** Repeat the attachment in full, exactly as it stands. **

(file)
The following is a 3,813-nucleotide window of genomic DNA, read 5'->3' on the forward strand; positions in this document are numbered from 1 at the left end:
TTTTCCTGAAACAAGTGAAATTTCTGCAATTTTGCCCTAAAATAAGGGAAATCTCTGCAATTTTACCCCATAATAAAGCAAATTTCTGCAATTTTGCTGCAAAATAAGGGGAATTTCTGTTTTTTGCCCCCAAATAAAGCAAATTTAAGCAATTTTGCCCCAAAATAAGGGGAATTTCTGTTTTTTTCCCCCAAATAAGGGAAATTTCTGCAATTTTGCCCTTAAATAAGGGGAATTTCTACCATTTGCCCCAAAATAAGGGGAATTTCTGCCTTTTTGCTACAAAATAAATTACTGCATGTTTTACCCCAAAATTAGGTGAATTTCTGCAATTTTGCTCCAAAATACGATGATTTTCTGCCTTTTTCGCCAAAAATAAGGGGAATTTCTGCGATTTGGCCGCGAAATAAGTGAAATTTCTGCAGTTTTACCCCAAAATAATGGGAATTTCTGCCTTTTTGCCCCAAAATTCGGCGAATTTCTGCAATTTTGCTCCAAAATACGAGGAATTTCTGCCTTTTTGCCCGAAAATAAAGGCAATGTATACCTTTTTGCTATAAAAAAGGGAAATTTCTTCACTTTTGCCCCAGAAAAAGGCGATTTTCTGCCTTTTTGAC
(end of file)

The following is a 3,813-nucleotide window of genomic DNA, read 5'->3' on the forward strand; positions in this document are numbered from 1 at the left end:
TTTTCCTGAAACAAGTGAAATTTCTGCAATTTTGCCCTAAAATAAGGGAAATCTCTGCAATTTTACCCCATAATAAAGCAAATTTCTGCAATTTTGCTGCAAAATAAGGGGAATTTCTGTTTTTTGCCCCCAAATAAAGCAAATTTAAGCAATTTTGCCCCAAAATAAGGGGAATTTCTGTTTTTTTCCCCCAAATAAGGGAAATTTCTGCAATTTTGCCCTTAAATAAGGGGAATTTCTACCATTTGCCCCAAAATAAGGGGAATTTCTGCCTTTTTGCTACAAAATAAATTACTGCATGTTTTACCCCAAAATTAGGTGAATTTCTGCAATTTTGCTCCAAAATACGATGATTTTCTGCCTTTTTCGCCAAAAATAAGGGGAATTTCTGCGATTTGGCCGCGAAATAAGTGAAATTTCTGCAGTTTTACCCCAAAATAATGGGAATTTCTGCCTTTTTGCCCCAAAATTCGGCGAATTTCTGCAATTTTGCTCCAAAATACGAGGAATTTCTGCCTTTTTGCCCGAAAATAAAGGCAATGTATACCTTTTTGCTATAAAAAAGGGAAATTTCTTCACTTTTGCCCCAGAAAAAGGCGATTTTCTGCCTTTTTGAC